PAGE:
Mandatory Disclosure Rules: companies can’t rest on their laurels
Regulatory update 4 minute read

Mandatory Disclosure Rules: companies can’t rest on their laurels

19 August 2021

The first reporting round may be complete, but companies can’t rest on their laurels. They need to act swiftly to ensure they have the right processes in place to meet ongoing Mandatory Disclosure Rules (MDR) obligations, with a requirement to report on new CBAs within 30 days of their identification.

The European Union (EU) directive on MDRs was introduced to increase transparency and to help tax authorities identify potentially aggressive cross-border tax planning.

It came into force across the EU in 2020, but the majority of reporting deadlines were pushed back into the first half of 2021 due to the ongoing disruption caused by the surging Covid-19 pandemic.

Understanding the requirements

MDR has led to the introduction of new, and extensive, reporting obligations for a wide range of transactions.

The directive specifically requires EU Member States to implement legislation that obliges taxpaying companies or their intermediaries, such as banks and advisors, to report information on certain cross-border arrangements (CBAs) to the authorities if the arrangements contain certain hallmarks. The information collected by each Member State is then automatically exchanged with other Member States that may have an interest in the arrangements.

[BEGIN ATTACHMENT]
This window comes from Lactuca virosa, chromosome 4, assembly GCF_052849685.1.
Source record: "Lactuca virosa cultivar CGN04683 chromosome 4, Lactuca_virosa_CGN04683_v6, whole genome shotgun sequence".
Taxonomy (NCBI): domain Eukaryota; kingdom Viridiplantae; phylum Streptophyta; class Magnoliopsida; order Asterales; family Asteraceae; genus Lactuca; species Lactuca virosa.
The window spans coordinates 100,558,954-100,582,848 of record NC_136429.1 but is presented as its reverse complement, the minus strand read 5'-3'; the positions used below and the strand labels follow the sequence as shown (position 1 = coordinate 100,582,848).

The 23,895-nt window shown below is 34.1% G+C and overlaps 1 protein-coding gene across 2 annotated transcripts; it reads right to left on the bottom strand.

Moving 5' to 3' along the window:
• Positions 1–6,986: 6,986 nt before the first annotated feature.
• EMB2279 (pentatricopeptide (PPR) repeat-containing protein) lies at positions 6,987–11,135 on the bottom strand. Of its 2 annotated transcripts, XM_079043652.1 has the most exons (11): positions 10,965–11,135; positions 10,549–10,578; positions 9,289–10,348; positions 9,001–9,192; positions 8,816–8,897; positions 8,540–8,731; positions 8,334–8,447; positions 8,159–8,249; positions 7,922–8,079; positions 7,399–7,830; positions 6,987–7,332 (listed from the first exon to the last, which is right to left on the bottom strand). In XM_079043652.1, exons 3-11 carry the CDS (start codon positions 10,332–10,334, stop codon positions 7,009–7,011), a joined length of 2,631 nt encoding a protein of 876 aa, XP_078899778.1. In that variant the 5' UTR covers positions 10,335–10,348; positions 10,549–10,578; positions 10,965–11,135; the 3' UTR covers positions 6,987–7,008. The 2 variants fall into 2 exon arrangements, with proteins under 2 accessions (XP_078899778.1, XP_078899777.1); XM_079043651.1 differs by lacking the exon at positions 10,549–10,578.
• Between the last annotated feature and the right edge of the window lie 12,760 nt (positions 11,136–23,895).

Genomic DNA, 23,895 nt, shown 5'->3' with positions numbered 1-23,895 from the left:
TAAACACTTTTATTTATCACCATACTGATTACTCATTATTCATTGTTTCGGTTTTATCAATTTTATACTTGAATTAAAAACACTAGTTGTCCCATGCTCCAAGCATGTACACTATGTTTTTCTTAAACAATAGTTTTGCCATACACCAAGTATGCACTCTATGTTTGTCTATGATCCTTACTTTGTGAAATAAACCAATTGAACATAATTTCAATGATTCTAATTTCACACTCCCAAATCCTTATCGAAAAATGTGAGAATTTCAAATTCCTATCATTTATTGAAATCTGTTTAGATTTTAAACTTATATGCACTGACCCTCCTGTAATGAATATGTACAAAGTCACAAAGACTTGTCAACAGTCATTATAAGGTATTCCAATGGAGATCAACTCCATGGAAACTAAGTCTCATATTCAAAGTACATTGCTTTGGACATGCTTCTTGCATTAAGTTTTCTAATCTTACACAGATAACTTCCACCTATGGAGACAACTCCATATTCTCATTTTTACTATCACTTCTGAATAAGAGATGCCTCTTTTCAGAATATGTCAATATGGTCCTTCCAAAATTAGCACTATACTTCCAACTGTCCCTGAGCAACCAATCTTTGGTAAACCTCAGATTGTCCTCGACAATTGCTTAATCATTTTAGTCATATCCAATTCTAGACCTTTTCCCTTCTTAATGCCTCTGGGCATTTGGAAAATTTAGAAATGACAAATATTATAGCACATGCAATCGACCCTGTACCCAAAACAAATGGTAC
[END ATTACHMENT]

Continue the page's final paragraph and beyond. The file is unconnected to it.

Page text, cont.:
It’s a complex undertaking. Companies should be aware there are five categories of hallmark: generic hallmarks; specific hallmarks related to the main benefit test; specific hallmarks related to cross-border transactions; specific hallmarks concerning the automatic exchange of information and beneficial ownership; and specific hallmarks concerning transfer pricing.

Overall, there are then 20 sub-categories of reportable hallmark, covering a wide range of CBAs. And the reporting obligation isn’t limited to ‘aggressive’ tax schemes or deliberate tax avoidance, and can in fact apply to standard transactions with no particular tax motive.  

While the directive doesn’t contain any specific rules about the information that must be reported, it does set out what EU Member States and the UK need to collect for the purpose of exchanging with other interested states. This includes the identity of the taxpayer or intermediary, the jurisdictions concerned, the date of the CBA, the commercial reasons for entering into the CBA and its value, and a summary of the content of the reportable CBA.

Analysing the first reporting round

Reflecting on the recently completed first reporting round, it’s clearly been a considerable task for companies and intermediaries to collate all the information required. While intermediaries have picked up the bulk of the work, one trend we’ve seen is larger corporates attempting to develop in-house teams for MDR, which hints at the scale of the resource needed.